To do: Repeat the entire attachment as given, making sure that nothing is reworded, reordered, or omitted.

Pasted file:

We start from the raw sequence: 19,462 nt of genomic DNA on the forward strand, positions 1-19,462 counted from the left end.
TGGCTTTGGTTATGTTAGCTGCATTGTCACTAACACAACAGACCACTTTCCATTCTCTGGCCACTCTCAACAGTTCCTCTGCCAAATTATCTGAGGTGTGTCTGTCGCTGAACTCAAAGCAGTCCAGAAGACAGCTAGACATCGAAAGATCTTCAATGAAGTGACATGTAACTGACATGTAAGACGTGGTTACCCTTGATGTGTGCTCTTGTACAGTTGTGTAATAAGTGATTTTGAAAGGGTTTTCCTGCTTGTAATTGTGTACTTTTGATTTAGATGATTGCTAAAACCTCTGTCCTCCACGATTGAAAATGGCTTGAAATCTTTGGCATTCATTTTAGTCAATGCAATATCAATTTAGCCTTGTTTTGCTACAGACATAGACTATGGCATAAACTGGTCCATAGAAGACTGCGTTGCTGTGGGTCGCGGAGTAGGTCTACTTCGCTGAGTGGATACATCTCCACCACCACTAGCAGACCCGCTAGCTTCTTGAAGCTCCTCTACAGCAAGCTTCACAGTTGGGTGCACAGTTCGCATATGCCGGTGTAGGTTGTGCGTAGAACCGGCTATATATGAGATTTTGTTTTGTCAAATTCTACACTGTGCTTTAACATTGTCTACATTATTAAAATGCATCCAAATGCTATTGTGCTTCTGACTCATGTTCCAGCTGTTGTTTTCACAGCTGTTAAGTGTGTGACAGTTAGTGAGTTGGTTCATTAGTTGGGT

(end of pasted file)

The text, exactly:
We start from the raw sequence: 19,462 nt of genomic DNA on the forward strand, positions 1-19,462 counted from the left end.
TGGCTTTGGTTATGTTAGCTGCATTGTCACTAACACAACAGACCACTTTCCATTCTCTGGCCACTCTCAACAGTTCCTCTGCCAAATTATCTGAGGTGTGTCTGTCGCTGAACTCAAAGCAGTCCAGAAGACAGCTAGACATCGAAAGATCTTCAATGAAGTGACATGTAACTGACATGTAAGACGTGGTTACCCTTGATGTGTGCTCTTGTACAGTTGTGTAATAAGTGATTTTGAAAGGGTTTTCCTGCTTGTAATTGTGTACTTTTGATTTAGATGATTGCTAAAACCTCTGTCCTCCACGATTGAAAATGGCTTGAAATCTTTGGCATTCATTTTAGTCAATGCAATATCAATTTAGCCTTGTTTTGCTACAGACATAGACTATGGCATAAACTGGTCCATAGAAGACTGCGTTGCTGTGGGTCGCGGAGTAGGTCTACTTCGCTGAGTGGATACATCTCCACCACCACTAGCAGACCCGCTAGCTTCTTGAAGCTCCTCTACAGCAAGCTTCACAGTTGGGTGCACAGTTCGCATATGCCGGTGTAGGTTGTGCGTAGAACCGGCTATATATGAGATTTTGTTTTGTCAAATTCTACACTGTGCTTTAACATTGTCTACATTATTAAAATGCATCCAAATGCTATTGTGCTTCTGACTCATGTTCCAGCTGTTGTTTTCACAGCTGTTAAGTGTGTGACAGTTAGTGAGTTGGTTCATTAGTTGGGT